noun \mə-ˈli-shə\

: a group of people who are not part of the armed forces of a country but are trained like soldiers

Full Definition of MILITIA

a :  a part of the organized armed forces of a country liable to call only in emergency
b :  a body of citizens organized for military service
:  the whole body of able-bodied male citizens declared by law as being subject to call to military service

Origin of MILITIA

Latin, military service, from milit-, miles
First Known Use: 1625

Other Military Terms

bivouac, logistics, petard, salient, sally, supernumerary, tactical


noun    (Concise Encyclopedia)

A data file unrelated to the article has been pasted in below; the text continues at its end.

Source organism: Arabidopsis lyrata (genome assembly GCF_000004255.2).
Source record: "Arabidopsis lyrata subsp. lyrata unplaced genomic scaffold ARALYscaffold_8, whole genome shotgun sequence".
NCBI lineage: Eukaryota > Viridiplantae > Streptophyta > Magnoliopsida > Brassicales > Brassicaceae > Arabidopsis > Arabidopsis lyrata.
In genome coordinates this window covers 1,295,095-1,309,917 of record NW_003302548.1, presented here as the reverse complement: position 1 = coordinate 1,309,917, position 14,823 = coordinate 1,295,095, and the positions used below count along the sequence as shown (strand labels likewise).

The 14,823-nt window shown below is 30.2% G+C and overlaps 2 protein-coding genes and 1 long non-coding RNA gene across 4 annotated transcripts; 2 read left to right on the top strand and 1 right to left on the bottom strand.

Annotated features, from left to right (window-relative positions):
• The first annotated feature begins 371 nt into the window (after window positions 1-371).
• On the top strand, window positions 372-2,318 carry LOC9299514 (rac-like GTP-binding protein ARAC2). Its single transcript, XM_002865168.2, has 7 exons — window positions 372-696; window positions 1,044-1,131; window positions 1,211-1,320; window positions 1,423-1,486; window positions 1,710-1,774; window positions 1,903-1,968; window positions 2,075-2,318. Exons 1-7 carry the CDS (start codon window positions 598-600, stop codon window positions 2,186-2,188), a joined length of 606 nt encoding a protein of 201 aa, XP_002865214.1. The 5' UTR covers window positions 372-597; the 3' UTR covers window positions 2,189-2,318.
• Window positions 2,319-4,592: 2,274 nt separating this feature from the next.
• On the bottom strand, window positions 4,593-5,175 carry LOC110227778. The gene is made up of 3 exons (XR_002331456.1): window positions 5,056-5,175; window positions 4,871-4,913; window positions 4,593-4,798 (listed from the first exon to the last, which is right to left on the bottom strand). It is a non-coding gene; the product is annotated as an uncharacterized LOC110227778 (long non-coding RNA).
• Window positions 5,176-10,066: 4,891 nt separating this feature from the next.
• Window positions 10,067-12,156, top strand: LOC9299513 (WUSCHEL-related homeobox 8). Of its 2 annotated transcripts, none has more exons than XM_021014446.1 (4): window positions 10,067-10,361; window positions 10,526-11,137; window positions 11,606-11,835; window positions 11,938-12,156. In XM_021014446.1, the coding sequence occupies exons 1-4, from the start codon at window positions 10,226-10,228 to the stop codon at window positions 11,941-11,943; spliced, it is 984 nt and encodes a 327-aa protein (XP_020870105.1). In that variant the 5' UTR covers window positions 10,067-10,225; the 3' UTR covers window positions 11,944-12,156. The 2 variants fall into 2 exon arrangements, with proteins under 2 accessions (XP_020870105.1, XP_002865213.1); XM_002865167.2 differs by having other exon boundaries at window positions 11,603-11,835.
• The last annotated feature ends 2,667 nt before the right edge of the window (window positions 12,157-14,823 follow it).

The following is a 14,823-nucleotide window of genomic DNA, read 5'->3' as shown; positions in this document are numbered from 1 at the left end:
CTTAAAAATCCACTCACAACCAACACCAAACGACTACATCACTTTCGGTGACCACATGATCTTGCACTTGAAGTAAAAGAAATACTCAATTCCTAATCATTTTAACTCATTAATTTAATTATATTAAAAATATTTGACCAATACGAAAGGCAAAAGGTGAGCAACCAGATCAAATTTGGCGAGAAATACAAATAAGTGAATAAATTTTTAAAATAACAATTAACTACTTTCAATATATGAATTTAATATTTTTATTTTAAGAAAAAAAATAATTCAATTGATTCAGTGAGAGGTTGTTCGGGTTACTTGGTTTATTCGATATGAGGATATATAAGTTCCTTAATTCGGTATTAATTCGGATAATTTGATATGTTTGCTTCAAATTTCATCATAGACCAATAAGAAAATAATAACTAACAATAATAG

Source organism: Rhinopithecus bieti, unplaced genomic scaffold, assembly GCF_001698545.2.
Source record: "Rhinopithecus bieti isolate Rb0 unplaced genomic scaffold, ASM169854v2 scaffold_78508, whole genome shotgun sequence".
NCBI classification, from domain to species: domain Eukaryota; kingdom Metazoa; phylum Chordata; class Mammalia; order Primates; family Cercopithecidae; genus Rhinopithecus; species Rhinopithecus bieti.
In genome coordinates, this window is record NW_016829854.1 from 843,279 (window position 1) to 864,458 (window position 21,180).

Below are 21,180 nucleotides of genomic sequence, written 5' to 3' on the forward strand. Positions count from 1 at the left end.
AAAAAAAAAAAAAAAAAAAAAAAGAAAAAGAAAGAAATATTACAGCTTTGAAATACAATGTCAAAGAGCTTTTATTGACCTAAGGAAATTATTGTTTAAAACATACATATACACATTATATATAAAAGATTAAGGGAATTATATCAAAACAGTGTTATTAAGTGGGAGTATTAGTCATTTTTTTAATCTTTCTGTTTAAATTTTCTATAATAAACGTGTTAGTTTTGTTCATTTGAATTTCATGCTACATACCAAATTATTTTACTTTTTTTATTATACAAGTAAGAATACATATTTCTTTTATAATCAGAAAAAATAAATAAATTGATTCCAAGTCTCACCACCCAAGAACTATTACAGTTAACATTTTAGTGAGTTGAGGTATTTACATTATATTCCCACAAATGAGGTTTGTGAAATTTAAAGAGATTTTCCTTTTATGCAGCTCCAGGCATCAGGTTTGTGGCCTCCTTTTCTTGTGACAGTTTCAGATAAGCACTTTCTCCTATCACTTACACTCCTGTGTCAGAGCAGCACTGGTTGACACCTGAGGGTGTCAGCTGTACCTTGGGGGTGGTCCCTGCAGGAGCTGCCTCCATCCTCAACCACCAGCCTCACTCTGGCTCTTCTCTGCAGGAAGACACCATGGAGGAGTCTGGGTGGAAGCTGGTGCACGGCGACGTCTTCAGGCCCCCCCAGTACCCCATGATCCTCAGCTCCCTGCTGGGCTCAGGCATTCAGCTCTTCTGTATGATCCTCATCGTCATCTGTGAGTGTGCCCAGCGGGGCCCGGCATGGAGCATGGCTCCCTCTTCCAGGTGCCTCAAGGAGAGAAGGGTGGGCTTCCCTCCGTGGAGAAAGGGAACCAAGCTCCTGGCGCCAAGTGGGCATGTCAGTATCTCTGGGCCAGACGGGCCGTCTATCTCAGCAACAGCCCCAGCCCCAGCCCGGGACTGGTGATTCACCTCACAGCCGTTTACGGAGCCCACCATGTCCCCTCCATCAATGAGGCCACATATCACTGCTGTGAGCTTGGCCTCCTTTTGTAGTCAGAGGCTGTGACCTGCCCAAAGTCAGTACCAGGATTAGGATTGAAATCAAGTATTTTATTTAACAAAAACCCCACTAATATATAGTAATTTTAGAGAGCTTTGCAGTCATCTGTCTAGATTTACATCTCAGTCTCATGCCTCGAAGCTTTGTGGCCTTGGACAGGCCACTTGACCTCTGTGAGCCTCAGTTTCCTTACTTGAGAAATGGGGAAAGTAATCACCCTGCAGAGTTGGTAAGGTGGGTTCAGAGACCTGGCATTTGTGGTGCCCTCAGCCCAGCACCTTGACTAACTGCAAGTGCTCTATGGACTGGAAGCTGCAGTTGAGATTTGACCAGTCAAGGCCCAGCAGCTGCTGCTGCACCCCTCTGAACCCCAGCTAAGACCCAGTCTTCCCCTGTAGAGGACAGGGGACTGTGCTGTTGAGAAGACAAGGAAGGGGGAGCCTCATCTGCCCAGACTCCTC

Military organization of citizens with limited military training who are available for emergency service, usually for local defense. In many countries the militia is of ancient origin. The Anglo-Saxons required every able-bodied free male to serve. In colonial America it was the only defense against hostile Indians when regular British forces were not available. In the American Revolution the militia, called the Minutemen, provided the bulk of the American forces. Militias played a similar role in the War of 1812 and the American Civil War. State-controlled volunteer militias in the U.S. became the National Guard. British militia units, begun in the 16th century for home defense and answerable to the county sheriff or lord lieutenant, were absorbed into the regular army in the 20th century. Today various paramilitary organizations, from U.S. white supremacists to revolutionaries in the developing world, use the term militia to accentuate their populist origins.


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